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Harney Peak - South Dakota Highpoint Your online resource for hiking, climbing and travel
Distance: 3.5 miles
Elevation Gain: 1,100 feet
Summit Elevation: 7,242 feet
Access rating: Level 1
Harney Peak summit Harney Peak Trailhead Black Elk Wilderness Harney Peak trail Harney Peak trail Harney Peak summit Harney Peak route
One of many trail splits
On the trail
Entering the Black Elk Wilderness
Sign near the start of the trail
The first steps up to the summit
The final climb and tower
Harney Peak Map
Wow, some nice work here
Stairs on Harney Peak
State Highpoints
Black Hills Travel
The Black Hills of South Dakota is a vacation destination full of activities and sights. Mt. Harney would be the premier hike to do. Mt. Harney is the highest point between the Rocky Mountains and the Swiss Alps. The trail is a nice forest hike with a summit lookout building that is one of the coolest summit towers I've seen in the mountains. It was built in the 30's by the CCC and evidence of an old jeep road along the trail gives hints on how they could get all the supplies up there to build such a large structure. Better than the summit building is the access to it. It appears there was no way up but rock climbing so a series of stairs and bridges have been built, even a tunnel. Inside the building is a basement with the old sleeping quarters. It was a bit spooky to walk around halls and rooms in the middle of the wilderness. The view is probably amazing but I was blessed with a foggy morning during my visit.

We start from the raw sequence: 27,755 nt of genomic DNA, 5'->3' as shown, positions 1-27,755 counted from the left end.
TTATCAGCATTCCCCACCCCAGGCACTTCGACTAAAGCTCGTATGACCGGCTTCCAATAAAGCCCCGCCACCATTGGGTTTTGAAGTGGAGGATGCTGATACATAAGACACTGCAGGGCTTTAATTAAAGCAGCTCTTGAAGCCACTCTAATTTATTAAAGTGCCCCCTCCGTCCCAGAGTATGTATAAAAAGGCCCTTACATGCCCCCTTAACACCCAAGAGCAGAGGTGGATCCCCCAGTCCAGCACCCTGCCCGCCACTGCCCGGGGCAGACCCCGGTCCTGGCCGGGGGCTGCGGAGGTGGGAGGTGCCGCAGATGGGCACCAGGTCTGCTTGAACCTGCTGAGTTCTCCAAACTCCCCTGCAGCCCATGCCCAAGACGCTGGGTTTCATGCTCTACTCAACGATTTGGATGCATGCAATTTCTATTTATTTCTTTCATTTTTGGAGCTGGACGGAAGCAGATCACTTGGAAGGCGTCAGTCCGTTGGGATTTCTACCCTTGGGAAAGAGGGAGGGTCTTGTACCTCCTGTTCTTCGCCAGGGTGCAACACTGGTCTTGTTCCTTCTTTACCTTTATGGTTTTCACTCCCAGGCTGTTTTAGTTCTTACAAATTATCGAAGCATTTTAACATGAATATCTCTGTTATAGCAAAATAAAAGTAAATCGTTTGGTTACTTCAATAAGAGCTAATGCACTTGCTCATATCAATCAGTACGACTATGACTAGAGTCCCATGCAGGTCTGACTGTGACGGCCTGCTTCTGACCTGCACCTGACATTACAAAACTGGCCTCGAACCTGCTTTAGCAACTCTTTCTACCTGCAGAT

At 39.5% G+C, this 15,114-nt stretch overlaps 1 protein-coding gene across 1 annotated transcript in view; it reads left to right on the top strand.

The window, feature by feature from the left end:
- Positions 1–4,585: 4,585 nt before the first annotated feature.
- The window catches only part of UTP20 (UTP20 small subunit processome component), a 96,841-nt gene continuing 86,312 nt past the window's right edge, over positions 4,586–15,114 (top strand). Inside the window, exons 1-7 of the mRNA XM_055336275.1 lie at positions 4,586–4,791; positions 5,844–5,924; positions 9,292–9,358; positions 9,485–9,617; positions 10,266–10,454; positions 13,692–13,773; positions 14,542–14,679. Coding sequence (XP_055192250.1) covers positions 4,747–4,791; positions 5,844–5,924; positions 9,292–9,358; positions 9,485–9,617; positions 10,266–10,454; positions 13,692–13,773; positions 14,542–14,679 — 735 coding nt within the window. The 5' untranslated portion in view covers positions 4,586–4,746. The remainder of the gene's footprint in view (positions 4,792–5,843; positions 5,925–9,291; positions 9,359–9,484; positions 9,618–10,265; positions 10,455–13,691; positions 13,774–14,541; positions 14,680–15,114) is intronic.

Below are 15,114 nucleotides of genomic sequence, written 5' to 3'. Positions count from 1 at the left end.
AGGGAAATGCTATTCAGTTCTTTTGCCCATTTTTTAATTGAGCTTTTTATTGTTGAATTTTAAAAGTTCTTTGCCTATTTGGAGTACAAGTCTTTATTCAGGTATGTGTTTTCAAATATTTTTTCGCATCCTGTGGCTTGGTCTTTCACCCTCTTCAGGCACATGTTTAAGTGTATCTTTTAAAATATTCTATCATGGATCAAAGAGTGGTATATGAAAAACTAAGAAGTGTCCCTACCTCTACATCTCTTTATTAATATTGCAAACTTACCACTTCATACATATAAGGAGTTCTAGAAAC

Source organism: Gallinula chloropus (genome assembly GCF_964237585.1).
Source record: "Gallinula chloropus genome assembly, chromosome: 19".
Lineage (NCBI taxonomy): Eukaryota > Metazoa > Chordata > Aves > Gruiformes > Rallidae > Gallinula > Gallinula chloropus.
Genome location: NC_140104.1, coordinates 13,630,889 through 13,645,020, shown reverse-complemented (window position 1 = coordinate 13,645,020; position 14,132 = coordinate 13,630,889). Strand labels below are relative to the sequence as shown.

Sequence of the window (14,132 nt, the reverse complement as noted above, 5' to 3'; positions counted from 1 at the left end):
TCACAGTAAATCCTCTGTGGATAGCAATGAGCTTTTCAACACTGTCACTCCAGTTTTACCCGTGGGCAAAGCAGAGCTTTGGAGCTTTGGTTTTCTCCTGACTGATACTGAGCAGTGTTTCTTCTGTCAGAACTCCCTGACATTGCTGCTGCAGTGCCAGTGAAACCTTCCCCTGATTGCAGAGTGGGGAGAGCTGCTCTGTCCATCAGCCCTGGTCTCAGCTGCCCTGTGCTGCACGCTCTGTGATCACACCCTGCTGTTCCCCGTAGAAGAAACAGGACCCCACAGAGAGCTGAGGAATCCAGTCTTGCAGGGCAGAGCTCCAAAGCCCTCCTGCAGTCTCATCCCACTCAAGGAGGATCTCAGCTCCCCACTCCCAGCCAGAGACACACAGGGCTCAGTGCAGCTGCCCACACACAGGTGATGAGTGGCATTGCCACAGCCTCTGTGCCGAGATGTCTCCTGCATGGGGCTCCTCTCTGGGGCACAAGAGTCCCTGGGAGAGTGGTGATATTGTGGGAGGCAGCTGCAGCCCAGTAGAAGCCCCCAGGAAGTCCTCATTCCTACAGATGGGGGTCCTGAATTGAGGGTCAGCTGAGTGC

To access the peak, find your way into Custer State Park. I came into the park the day before and was charged a ridiculous entrance fee of $15. At popular Sylvan Lake is a large parking area. Two trailheads are here, take the one in the open...not the one in the forest. Shortly after starting is a sign saying Trail 9 Mt. Hardy Trail. All trail intersections are well marked to the summit. The trail is easy going to a ridge where it turns right. The route climbs up a forested ridge but eventually has a decent, enough that I though for a bit it could be the wrong trail. Soon it enters the Black Elk Wilderness with a registration station. (This is how the forest service tracks visitors eventually leading to quotas and permits so I never sign in). The last mile gains the most elevation. I know this is a popular trail but on a cloudy Memorial Day weekend morning, I didn't see anyone.